New Mexico has felt like home for a long time, although I’ve been elsewhere too long.
In August 1969 I was a New York City cabdriver. I’d dropped out of college in 1967 to work with kids in Harlem, and then started driving the cab to make money. Earlier in 1969 I’d delivered a drive-away car to someone in Arizona. Initially I drove 48 straight hours, on plenty of coffee and cigarettes. At sunset on that second day I hit Albuquerque. The sun was setting. It was beautiful. When I got back to New York, I kept thinking about New Mexico. I decided the best way to move here would be to go back to college. UNM wanted a $10 deposit with an application, but NMSU only demanded $6. Easy call.
I thought I’d be here a year, but stayed until August 1977. I wrote poems and fiction, shot photographs and movies, worked on a Hollywood film, lived out on a farm in Brazito, advocated an end to the Viet Nam War, camped in the Gila, and eventually worked as a full-time journalist, starting a Las Cruces Bureau for the El Paso Times in February 1974. I loved it here. When I left, I figured I’d be back in three years. It was home.
It took a long time to get back, by way of Massachusetts, San Francisco, China and Tibet, Washington-D.C., Perú, and other stops. I’ve worked on films in Kuwait, been a trial lawyer in San Francisco, wandered around various countries on the cheap with a camera, published a few poems, and ridden a lot of miles on motorcycles. For decades I visited New Mexico frequently, always planning to move back here. I only managed it when I finally met Dael. When I returned from Perú in late 2008, we went out together and realized, pretty much instantly, that we wanted to be together ‘til death parts us. She fell in love with New Mexico, too, and is of stronger character than I, so all my babbling about getting back to New Mexico finally got real.
Home is the oldest and probably the smallest home out in Talavera, a stretch of desert I used to dirt bike on my way up to Soledad or Ackenbach Canyon or Cuevas. There wasn’t anything out here then but a few dirt roads and, hidden up in the hills, the Cox Ranch. Now there’s a string of often obscenely showy mansions. It’s sad.
But in late 2009, when we were looking at houses in town, Kevin Wilson showed us this place, and it seemed like us. Small. Unpretentious. Open to the four acres of desert land around it. Breezy. Quiet. And, we could afford it.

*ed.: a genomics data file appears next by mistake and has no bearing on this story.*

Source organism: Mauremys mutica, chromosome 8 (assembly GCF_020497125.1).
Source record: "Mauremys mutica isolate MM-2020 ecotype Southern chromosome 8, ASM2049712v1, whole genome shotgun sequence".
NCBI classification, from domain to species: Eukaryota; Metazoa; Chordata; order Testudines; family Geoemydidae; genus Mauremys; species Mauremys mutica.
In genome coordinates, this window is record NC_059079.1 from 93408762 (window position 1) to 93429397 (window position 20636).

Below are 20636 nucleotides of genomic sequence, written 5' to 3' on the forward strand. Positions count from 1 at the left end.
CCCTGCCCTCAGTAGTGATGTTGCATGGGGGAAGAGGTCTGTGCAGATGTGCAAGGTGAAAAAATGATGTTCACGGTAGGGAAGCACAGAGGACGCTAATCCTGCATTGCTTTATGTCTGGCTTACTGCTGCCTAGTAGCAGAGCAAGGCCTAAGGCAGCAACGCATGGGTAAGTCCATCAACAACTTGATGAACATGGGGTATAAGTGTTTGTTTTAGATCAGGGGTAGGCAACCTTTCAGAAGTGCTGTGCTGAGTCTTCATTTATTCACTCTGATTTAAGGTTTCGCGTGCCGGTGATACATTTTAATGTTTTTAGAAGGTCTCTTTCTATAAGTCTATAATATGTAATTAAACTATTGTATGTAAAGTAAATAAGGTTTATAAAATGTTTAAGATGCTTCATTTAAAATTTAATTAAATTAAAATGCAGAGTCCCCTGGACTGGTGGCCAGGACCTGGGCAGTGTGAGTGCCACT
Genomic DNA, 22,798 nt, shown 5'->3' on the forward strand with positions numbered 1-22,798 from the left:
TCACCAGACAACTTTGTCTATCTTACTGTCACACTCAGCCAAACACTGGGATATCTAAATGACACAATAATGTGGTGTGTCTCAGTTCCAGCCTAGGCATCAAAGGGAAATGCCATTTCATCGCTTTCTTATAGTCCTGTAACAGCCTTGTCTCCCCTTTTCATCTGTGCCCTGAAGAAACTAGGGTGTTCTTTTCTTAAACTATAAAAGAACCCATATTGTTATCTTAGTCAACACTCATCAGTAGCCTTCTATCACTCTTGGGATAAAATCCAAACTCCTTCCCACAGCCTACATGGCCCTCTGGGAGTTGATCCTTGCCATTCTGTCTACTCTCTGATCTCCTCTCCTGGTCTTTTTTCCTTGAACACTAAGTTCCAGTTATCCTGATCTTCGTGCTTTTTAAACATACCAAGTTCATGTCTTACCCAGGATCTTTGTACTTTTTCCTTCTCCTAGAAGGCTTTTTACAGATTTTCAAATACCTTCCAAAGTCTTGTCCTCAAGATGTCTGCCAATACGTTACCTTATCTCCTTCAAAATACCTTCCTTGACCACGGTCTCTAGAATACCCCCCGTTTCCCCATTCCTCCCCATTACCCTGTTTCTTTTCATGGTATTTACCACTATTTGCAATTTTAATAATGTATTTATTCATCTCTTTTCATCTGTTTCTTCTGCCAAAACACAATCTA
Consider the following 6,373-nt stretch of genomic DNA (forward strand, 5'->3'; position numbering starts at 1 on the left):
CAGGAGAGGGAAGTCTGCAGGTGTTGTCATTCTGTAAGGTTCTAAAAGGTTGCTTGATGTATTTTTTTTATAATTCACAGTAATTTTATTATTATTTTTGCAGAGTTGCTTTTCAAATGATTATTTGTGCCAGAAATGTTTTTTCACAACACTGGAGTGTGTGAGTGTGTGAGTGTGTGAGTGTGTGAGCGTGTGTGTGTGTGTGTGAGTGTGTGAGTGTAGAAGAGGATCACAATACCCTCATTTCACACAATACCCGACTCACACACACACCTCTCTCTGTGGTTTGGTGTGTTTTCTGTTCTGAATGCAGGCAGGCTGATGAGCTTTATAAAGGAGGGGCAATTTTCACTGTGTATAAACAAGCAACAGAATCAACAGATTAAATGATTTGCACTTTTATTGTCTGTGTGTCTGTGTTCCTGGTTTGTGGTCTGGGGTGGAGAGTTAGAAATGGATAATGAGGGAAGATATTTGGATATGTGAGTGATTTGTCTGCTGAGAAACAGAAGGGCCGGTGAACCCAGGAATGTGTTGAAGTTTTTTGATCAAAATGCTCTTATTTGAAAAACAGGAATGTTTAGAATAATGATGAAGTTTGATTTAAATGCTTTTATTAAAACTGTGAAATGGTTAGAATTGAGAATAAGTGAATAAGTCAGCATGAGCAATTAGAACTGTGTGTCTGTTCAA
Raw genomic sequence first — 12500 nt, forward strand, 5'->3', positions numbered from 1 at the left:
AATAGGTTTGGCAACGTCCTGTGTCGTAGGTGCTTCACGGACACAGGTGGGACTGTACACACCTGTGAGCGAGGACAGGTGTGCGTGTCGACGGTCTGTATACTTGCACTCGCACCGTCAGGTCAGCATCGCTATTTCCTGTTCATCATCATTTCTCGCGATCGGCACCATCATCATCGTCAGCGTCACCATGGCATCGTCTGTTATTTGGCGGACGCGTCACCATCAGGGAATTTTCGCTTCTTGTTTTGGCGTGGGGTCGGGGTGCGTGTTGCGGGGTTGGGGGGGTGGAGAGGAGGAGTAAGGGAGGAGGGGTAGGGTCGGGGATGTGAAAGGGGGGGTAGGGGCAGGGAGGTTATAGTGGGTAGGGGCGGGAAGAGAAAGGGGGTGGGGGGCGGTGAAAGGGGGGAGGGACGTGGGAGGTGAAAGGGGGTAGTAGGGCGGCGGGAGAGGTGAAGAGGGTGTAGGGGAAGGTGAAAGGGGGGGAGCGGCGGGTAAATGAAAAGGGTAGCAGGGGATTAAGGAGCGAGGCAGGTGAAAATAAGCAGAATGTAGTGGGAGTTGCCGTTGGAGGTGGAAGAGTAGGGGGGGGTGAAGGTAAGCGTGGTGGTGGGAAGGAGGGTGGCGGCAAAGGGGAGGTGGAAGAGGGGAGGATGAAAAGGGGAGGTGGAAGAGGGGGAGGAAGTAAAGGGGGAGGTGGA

We find it hard to drag our asses into town. There is too much to do at home. Besides planting a few trees and just watching the world go by and trying to write the occasional poem, there’s a surprisingly varied world of flora and fauna to keep up with. It’s a full-time job just watching (and, yeah, photographing and videotaping) the comings and goings of hummingbirds, road-runners, woodpeckers, various kinds of birds and snakes, vinegaroons and scorpions, deer, coyote, and the pair of golden eagles we see at a distance now and then. I find it endlessly fascinating – but will mercilessly edit whatever I write about it here, I promise!
Being back in Las Cruces has engendered a mix of feelings. Of course I’m appalled at how much bigger it is, even as I enjoy some of the benefits of that growth, notably a greater variety of restaurants, a minor league baseball team, a greater selection of food (at the Mountain View Co-Op, Toucan, and the Farmers’ Market), and the extension of water-lines and electricity out to our stretch of desert.
People I drank with or argued with (or both) have become names on buildings or street-signs. Bob Munson, Jake Hands, and others.
The hot spring in the Gila we used to backpack to and camp at for days without seeing anyone has a name, and the Sun-News recently printed a detailed set of directions to it.
A guy I wrote about during perhaps his first trial, when he was a visibly green young lawyer, has been a judge for years.
The Fountain Theater, where I acted in a couple of plays, is now home to a great film society that shows excellent and relatively new films that otherwise wouldn’t make it to town.
Much more, though, is familiar. Particularly the intimacy with some old friends, and the quickness with which new friends sprout and grow out here.
This blog will share, with friends and strangers, some political and cultural observations, as well as notes (and photographs) on the wars and habits of the various creatures that surround us out here – and perhaps other matters, as well.
In a general way, the new blog results from the move. Home again. More specifically, I’m starting it today because I’ll also be starting a column soon in the Sun-News, a fortnightly Sunday column. In a sense, it’s like coming full circle: when I was the Las Cruces Bureau Chief for the El Paso Times (a fancy title that initially referred to just me and my dog – we lived in a school bus and didn’t even have a telephone until the Times paid to install a telephone pole next to the bus - but eventually included a staff and a small office on Water Street) I wrote a column three days a week; so maybe I’m back where I started.